(TIP 1) First you need to measure
An ideal screen would theoretically work with an efficiency index in the 90% range. This means that the rate of return, that is, the amount of material that recirculates in the process, is only 10%. To measure efficiency, therefore, we need to assess the percentage of incorrectly sized particles: materials that are outside the particle size range established by managers for production. The measurement of screening efficiency is done by recording the amount of material that feeds the screens and the amount of materials retained in each deck. The procedure for analysis is simple: just collect 1m of material on the retention belt and weigh, in the laboratory, pass the material through a screen with the same opening as the screen on the deck, weigh the passing material and divide by the total weight of the sample, you will have the percentage of incorrectly sized particles present in the sample.
(TIP 2) Analyze the feed of the screens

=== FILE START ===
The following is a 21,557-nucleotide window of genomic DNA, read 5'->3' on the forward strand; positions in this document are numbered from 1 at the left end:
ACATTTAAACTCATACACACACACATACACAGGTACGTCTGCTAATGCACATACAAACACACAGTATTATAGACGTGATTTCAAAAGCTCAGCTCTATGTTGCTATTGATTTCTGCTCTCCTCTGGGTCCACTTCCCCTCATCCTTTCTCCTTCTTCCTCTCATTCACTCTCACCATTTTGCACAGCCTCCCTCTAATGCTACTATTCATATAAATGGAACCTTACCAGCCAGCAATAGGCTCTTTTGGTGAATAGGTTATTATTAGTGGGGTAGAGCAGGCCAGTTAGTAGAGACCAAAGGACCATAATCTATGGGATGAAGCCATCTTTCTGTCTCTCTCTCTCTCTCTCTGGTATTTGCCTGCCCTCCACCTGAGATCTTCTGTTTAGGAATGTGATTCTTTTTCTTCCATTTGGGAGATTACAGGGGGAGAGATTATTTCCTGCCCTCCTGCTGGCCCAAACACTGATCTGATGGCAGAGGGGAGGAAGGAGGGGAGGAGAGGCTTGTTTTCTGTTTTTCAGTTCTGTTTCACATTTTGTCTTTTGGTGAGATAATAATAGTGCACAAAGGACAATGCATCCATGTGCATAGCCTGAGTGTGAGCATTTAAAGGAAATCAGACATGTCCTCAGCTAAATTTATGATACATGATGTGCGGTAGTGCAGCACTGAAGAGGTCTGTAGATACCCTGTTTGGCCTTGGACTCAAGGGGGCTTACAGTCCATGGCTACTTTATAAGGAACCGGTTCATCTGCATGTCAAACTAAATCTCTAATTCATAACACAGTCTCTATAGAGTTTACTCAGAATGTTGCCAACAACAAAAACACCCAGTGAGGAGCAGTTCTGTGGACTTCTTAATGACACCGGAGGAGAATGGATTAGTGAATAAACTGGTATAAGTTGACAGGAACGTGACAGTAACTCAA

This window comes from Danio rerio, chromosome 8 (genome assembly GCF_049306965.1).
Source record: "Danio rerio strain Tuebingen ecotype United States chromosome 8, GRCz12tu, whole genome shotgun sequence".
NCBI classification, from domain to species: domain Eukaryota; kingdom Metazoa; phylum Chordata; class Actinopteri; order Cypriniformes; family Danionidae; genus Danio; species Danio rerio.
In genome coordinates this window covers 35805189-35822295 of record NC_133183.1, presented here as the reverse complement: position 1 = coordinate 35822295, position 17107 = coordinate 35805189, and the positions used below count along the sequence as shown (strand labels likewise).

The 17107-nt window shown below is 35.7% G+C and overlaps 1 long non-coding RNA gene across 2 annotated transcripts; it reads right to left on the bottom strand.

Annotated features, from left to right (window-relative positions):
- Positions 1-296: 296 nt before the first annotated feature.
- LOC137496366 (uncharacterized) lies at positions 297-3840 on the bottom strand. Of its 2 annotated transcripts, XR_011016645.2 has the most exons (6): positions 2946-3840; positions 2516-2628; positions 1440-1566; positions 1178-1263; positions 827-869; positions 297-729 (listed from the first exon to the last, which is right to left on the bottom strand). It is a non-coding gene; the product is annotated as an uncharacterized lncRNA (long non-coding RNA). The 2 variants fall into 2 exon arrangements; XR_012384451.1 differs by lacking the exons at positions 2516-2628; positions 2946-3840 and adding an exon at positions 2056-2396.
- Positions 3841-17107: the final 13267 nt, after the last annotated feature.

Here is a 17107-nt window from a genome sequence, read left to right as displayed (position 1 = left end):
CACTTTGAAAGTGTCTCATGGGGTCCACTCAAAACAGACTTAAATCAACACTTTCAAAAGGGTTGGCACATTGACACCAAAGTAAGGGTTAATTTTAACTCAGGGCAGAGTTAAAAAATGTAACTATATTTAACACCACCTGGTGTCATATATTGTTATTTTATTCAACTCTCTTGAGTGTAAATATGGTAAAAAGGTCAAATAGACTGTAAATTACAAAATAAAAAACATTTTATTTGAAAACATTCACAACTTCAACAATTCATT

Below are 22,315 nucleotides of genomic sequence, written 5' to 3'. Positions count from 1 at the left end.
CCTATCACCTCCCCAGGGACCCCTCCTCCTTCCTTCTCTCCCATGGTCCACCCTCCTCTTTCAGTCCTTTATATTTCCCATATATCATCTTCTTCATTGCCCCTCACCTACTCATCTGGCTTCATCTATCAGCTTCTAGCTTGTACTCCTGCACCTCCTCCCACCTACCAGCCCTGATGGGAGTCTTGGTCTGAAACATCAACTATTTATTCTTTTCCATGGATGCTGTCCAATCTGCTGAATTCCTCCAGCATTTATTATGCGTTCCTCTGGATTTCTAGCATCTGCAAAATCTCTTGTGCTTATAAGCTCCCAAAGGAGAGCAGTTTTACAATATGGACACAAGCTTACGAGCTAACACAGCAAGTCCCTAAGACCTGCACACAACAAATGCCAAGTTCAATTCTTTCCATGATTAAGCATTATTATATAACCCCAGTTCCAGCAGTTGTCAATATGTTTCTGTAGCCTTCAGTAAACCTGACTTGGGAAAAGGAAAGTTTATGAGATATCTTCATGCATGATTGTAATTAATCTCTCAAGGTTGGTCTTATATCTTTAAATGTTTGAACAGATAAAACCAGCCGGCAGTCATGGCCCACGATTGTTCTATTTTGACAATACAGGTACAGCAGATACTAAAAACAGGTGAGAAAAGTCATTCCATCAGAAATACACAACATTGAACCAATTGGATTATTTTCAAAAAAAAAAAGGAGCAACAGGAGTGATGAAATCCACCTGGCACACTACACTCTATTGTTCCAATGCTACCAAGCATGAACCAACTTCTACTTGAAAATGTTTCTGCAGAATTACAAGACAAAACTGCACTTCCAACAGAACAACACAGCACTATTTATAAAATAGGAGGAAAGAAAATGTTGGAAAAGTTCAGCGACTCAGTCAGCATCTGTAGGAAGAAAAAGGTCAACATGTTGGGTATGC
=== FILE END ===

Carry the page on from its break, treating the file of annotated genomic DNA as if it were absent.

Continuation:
When the percentage of incorrectly sized particles in the product is very high, it may be the case to look at the previous steps, including feeding. Changing the screening media of the first deck, for example, can relieve the second deck and improve screening performance. Direct feed to the screen is a common mistake in many quarries and efficient operations always have a feed box to even out the feed. Poor distribution also affects efficiency, as does a very fast feed flow, which does not allow stabilization of the material in the screening area. Amplitude is another point of attention: if the material is jumping a lot or being thrown out of the screen, for example, the amplitude will be high. A good feed allows for faster passage of fine materials right at the beginning of the deck, which should make the screens on the second deck, closer to the feed, receive more material and wear out first. If the wear on the second deck is concentrated more in the center of the screen, the feed process may be to blame.